What Your Quiet Picture Book Needs

I’ve been trying to research quiet picture books, how to write them, and how to pitch them. It has been a challenge. Not that there is nothing out there.

The problem is actually that when you try to research anything to do with quiet picture books, you get books with titles like Quiet, The Quiet Boat Ride, and The Quiet Place. That’s pretty funny because when I think of quiet picture books, I think of Jane Yolen’s Owl Moon, Marie Dorleans The Night Walk, or Hayley Barrett’s Babymoon. So what makes it a quiet book?

The focus is on emotion and quiet observation. There may be more than one or two characters but the cast is not vast. It is definitely limited and contained. So what does your quiet picture book need?

Depth and Emotion

Obviously it needs depth and emotion. This doesn’t mean that it needs to be sad or emotional. The Night Walk has a sense of awe. Or it can feel cozy and maybe a little sentimental. I tend to think of quiet stories as the kinds of pieces that would, if they happened in your family, make good bedtime stories. Or good cuddle time stories.

A Hook

Quiet picture books also need to have a hook. Think about the quiet stories that readers love. The two that always come to mind for me are Owl Moon by Jane Yolen and Dream Snow by Eric Carle. Both are seasonal books about a winter night. Owl Moon is a book about owling and family. Those are the hooks. Dream Snow is a Christmas book. The Night Walk is about family. It also sets the reader up for a discussion about the difference between night and day, sunrise and sunset.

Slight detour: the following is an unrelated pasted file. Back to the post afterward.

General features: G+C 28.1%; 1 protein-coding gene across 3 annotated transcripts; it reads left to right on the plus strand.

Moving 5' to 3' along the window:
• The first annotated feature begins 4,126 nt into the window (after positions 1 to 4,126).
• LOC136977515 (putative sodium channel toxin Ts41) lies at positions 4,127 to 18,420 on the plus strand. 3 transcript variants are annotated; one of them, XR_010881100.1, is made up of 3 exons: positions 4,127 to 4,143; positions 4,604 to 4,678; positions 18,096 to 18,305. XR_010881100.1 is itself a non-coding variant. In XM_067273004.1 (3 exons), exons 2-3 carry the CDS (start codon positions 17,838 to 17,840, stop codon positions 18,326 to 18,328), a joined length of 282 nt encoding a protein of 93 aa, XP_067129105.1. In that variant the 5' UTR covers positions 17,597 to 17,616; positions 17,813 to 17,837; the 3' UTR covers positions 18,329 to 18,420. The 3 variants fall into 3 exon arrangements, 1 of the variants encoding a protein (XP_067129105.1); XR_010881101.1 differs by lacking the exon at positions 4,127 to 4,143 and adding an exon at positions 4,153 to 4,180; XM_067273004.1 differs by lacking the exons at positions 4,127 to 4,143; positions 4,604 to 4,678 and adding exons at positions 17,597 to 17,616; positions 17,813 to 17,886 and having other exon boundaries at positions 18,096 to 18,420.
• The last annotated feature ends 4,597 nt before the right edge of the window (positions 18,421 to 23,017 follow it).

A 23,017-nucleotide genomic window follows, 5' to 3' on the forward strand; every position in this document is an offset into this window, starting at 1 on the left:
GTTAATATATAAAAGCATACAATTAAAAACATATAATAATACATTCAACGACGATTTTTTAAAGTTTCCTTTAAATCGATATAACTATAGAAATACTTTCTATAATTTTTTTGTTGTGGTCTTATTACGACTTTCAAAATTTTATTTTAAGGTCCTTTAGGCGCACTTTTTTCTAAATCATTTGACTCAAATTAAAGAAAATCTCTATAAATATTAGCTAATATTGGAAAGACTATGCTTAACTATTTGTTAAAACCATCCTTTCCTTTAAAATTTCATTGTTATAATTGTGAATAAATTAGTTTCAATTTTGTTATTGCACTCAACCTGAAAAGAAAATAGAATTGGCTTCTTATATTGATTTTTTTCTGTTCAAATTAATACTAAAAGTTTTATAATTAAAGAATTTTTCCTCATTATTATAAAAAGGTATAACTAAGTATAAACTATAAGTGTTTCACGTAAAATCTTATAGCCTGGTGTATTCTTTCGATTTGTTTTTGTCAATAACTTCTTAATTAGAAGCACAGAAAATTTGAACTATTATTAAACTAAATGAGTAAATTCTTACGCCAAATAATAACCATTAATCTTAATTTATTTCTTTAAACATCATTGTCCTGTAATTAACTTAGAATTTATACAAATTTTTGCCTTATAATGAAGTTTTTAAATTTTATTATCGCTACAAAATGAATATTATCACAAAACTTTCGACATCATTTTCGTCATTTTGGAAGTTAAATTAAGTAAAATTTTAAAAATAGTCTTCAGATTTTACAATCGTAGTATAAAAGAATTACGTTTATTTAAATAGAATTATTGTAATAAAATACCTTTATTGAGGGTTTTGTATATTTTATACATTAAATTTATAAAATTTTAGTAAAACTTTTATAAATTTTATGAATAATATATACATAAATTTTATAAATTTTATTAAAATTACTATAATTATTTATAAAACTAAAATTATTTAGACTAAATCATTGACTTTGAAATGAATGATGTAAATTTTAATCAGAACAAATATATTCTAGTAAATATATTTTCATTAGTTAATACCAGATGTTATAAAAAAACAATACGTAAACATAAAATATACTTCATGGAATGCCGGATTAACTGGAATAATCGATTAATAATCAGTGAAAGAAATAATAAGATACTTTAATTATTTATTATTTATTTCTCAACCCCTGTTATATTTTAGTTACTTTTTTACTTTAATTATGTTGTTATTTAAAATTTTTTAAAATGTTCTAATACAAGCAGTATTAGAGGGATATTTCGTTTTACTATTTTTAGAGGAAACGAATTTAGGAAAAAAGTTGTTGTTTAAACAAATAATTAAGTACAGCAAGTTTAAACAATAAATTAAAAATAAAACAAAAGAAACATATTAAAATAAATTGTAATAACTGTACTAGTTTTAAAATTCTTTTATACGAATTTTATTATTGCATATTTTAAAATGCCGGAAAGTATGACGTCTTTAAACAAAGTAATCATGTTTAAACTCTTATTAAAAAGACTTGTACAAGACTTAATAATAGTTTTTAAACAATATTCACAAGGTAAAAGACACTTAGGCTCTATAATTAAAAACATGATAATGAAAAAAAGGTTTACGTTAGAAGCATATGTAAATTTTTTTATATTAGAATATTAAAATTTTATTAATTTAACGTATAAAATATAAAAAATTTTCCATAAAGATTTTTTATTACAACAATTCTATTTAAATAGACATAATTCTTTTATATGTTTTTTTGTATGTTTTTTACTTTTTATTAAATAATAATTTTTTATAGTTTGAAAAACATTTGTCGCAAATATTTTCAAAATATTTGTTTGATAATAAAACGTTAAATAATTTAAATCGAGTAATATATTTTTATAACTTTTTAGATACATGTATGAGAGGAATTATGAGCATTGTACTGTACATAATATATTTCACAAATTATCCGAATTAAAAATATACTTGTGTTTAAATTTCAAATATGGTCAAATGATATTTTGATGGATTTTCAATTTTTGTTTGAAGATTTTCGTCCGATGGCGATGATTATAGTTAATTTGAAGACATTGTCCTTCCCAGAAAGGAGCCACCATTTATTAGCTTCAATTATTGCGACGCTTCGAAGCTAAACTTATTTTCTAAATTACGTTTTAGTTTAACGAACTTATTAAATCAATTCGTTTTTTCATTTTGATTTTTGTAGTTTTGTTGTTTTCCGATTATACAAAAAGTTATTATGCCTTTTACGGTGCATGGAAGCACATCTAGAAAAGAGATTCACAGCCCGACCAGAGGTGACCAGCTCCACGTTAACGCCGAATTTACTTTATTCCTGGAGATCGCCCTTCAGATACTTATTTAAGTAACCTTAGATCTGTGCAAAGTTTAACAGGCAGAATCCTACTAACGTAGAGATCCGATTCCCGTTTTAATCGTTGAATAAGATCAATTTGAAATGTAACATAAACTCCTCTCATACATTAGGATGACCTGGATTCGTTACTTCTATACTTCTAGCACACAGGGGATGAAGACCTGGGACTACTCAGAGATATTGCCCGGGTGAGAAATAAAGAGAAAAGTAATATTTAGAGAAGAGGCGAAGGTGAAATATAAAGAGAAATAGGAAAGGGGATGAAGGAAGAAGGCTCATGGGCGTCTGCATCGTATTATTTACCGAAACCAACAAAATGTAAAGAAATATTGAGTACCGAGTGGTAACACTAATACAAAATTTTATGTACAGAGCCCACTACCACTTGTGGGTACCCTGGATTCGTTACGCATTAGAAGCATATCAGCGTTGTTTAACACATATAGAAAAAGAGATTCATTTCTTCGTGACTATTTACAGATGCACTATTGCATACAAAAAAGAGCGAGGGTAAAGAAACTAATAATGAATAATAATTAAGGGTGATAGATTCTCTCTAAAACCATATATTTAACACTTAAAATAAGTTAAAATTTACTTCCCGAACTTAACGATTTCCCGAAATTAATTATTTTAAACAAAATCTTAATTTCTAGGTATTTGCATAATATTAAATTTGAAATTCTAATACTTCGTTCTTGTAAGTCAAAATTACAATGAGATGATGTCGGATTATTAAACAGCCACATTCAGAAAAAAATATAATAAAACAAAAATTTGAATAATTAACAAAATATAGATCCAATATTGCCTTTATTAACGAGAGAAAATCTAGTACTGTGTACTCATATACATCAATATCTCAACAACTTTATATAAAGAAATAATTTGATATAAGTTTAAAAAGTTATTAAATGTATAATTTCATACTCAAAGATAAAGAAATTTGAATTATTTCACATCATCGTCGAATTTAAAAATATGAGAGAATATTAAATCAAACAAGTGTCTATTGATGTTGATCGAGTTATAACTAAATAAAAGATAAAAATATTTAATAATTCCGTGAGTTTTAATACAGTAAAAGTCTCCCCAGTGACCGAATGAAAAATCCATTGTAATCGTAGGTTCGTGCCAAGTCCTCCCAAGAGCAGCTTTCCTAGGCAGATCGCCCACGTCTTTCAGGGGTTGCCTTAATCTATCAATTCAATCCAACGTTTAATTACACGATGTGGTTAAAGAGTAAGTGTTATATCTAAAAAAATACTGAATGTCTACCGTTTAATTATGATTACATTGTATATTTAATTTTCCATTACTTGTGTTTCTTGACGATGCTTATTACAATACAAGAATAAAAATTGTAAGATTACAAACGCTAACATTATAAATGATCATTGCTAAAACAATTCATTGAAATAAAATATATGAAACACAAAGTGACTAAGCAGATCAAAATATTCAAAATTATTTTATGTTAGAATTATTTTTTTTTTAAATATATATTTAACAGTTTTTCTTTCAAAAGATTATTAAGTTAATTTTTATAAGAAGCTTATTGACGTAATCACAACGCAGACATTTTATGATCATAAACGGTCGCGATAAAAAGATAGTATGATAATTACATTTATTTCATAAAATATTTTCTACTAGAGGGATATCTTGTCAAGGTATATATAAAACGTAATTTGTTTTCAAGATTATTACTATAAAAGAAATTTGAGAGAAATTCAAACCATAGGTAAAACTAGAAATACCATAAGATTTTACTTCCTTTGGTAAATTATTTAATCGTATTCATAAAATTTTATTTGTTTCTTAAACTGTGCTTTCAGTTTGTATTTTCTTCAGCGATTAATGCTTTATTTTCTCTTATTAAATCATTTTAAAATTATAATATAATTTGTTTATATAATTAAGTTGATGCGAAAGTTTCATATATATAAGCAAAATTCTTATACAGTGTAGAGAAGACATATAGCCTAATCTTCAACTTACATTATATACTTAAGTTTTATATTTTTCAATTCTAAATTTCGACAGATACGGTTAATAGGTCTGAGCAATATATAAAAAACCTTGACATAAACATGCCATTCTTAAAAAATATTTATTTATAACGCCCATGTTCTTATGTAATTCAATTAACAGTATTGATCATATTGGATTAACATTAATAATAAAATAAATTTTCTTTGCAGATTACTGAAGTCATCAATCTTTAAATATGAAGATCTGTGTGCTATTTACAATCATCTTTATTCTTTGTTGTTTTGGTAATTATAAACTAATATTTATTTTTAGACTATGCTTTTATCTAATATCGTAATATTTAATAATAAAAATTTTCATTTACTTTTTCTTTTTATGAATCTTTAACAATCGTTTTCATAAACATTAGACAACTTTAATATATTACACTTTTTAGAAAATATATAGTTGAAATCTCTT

An Audience

Knowing what the hook is for your quiet story will lead you to who the audience is. In short, who is it that will buy your quiet book? Many quiet books make excellent gift books. You could give Owl Moon to either a bird lover or a new father. I would choose The Night Walk for new parents or nature enthusiasts. Babymoon is another great book for new parents.

Are you seeing a theme here?

But don’t get hung up on the idea that your quiet book has to be for just this audience. A quiet book can be a great bedtime book without being for new parents. I think that’s where Dream Snow fits in.

Depth, emotion and an audience. These three things benefit any picture book manuscript but are essential in the quiet picture book.


Show Don’t Tell

You want to encourage young readers not to give up. Write this book the wrong way and you’ll create something preachy that just doesn’t work. Back to the drawing board! In fact, it might take you numerous tries to get it right.

If you want to see one or two ways to get this message across in a way that works, check out this pair of books by Ashley Spires. The Most Magnificent Thing is about a young inventor who struggles to make something visionary. She knows it is possible because she’s done it before. But on the day in question? Things just aren’t coming together.

In The Most Magnificent Idea, it isn’t the invention that isn’t working. That’s not possible because she doesn’t even have an idea. Good idea, bad idea, pfft. She’s got nothing.

These books work because Spires doesn’t preach. Instead she creates a child inventor who loves to build. She has the same problems that all creators have and the solution is much the same that it is for all of us. Keep trying. Walk it off. Seek inspiration. And look to your failures for the small things that worked.

I loved that in The Most Magnificent Thing her neighbors claim her failed inventions to solve their problems. These things didn’t do what she wanted but they work for someone. In The Most Magnificent Idea, inspiration comes not so much from her own noggin’ as from an external problem. Yep. Sometimes we just need to get out of our own heads.

The books are 100% child friendly, they are humorous often playing the illustrations against the text, and they have those amazing bits that will keep readers coming back. “Hey, remember when? I want to see that again.”

These books are the best possible examples of show don’t tell and how to weave in a theme without preaching and driving away readers. They need to be on the shelves where young learners are creating and also were adult creators are trying to reach out to young learners.